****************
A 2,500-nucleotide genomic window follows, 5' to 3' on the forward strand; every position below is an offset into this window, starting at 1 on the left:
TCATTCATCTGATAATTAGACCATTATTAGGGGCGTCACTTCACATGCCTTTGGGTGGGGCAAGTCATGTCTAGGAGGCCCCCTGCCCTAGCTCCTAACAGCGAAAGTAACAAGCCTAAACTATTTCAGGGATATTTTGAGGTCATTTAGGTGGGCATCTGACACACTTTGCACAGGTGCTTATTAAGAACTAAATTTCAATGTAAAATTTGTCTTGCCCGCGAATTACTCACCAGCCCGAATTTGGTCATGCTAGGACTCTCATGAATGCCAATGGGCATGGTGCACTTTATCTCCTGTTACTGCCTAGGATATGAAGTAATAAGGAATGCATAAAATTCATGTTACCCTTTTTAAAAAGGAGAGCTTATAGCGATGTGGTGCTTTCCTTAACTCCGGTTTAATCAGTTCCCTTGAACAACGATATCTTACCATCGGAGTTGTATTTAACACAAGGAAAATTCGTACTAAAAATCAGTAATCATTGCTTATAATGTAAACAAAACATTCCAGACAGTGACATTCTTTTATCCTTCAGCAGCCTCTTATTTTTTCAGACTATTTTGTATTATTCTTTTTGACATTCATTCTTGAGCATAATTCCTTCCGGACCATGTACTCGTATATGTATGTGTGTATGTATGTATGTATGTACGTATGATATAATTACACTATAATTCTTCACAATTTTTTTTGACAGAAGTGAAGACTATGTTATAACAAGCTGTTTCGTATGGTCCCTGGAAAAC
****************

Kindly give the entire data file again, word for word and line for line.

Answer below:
A 2,500-nucleotide genomic window follows, 5' to 3' on the forward strand; every position below is an offset into this window, starting at 1 on the left:
TCATTCATCTGATAATTAGACCATTATTAGGGGCGTCACTTCACATGCCTTTGGGTGGGGCAAGTCATGTCTAGGAGGCCCCCTGCCCTAGCTCCTAACAGCGAAAGTAACAAGCCTAAACTATTTCAGGGATATTTTGAGGTCATTTAGGTGGGCATCTGACACACTTTGCACAGGTGCTTATTAAGAACTAAATTTCAATGTAAAATTTGTCTTGCCCGCGAATTACTCACCAGCCCGAATTTGGTCATGCTAGGACTCTCATGAATGCCAATGGGCATGGTGCACTTTATCTCCTGTTACTGCCTAGGATATGAAGTAATAAGGAATGCATAAAATTCATGTTACCCTTTTTAAAAAGGAGAGCTTATAGCGATGTGGTGCTTTCCTTAACTCCGGTTTAATCAGTTCCCTTGAACAACGATATCTTACCATCGGAGTTGTATTTAACACAAGGAAAATTCGTACTAAAAATCAGTAATCATTGCTTATAATGTAAACAAAACATTCCAGACAGTGACATTCTTTTATCCTTCAGCAGCCTCTTATTTTTTCAGACTATTTTGTATTATTCTTTTTGACATTCATTCTTGAGCATAATTCCTTCCGGACCATGTACTCGTATATGTATGTGTGTATGTATGTATGTATGTACGTATGATATAATTACACTATAATTCTTCACAATTTTTTTTGACAGAAGTGAAGACTATGTTATAACAAGCTGTTTCGTATGGTCCCTGGAAAAC